A planet discovered in 2014 may be the darkest celestial body ever found, say researchers in the astrophysics group at Keele University, UK.
Named WASP-104b, the planet absorbs 97-99% of the starlight that hits its surface. The researchers suggest WASP-104b is even darker than charcoal and that it can be among the top-three darkest planets. It is so dark that the researchers cannot actually see the planet. They have suggested that it is probably a glowing purplish ember, according to a report in phys.org.
Researchers used data from NASA’s Kepler space telescope — “the K2 short-cadence data from Campaign 14” — to detect “phase-curve modulation in the light curve of the hot-Jupiter host star WASP-104.”
Hot Jupiters are a class of gas giants that have a mass similar to Jupiter and stay close and orbit their stars in less than 10 days. They are also relatively dark and most reflect 40% of starlight that reaches them. WASP-104b is tidally locked — one side always faces the star, the other side is colder and darker.
The research paper, recently uploaded to an academic preprint, says that the planet is “one of the least-reflective planets found to date”. The paper suggests that the planet’s reflective clouds have burnt off due to extreme proximity to its hot star and “rules out any highly reflective clouds” in WASP-104B’s atmosphere.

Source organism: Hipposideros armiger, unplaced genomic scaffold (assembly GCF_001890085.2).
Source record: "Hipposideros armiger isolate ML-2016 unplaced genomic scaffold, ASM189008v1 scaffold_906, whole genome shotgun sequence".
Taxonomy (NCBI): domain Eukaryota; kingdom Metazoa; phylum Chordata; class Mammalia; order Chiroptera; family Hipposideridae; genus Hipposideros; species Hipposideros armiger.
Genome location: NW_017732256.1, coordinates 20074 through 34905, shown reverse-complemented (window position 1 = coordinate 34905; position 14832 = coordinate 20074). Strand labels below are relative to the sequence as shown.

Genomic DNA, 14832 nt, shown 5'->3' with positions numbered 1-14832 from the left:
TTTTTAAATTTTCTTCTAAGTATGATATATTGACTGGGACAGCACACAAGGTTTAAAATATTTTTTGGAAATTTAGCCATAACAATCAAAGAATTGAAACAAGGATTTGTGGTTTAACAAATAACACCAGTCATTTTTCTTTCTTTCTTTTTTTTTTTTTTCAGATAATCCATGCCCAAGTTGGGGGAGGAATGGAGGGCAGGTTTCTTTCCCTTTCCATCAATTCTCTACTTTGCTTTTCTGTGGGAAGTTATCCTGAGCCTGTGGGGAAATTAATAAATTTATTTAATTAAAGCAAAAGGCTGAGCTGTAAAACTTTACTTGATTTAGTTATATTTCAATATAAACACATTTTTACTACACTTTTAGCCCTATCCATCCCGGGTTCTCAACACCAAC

The paper suggests that this is in keeping with theoretical atmospheric models that suggest that the hazy layer around the planet is thick with atomic sodium and potassium that absorb all light around it. In other words, the distance between the planet and its star is an important factor in how dark it is.
The new finding adds to dark planets that have been discovered previously. For instance, the paper notes: “TrES-2b is one of very few hot Jupiters at least as dark as WASP-104b.” Discovered in 2011, TrES-2b orbits roughly 3 million miles from its hot star, reflecting less than 1% of any light that hits it.
“This is one of the darkest planets ever discovered — reflecting very little light from its host star,” PTI quoted Teo Mocnik, who led the research. “WASP-104b is interesting because it was not even seen,” he said. “When analysing the highly precise photometric data from Kepler, we were surprised not to see reflected starlight from WASP-104b.” The planet orbits a yellow dwarf star some 470 light years away from Earth.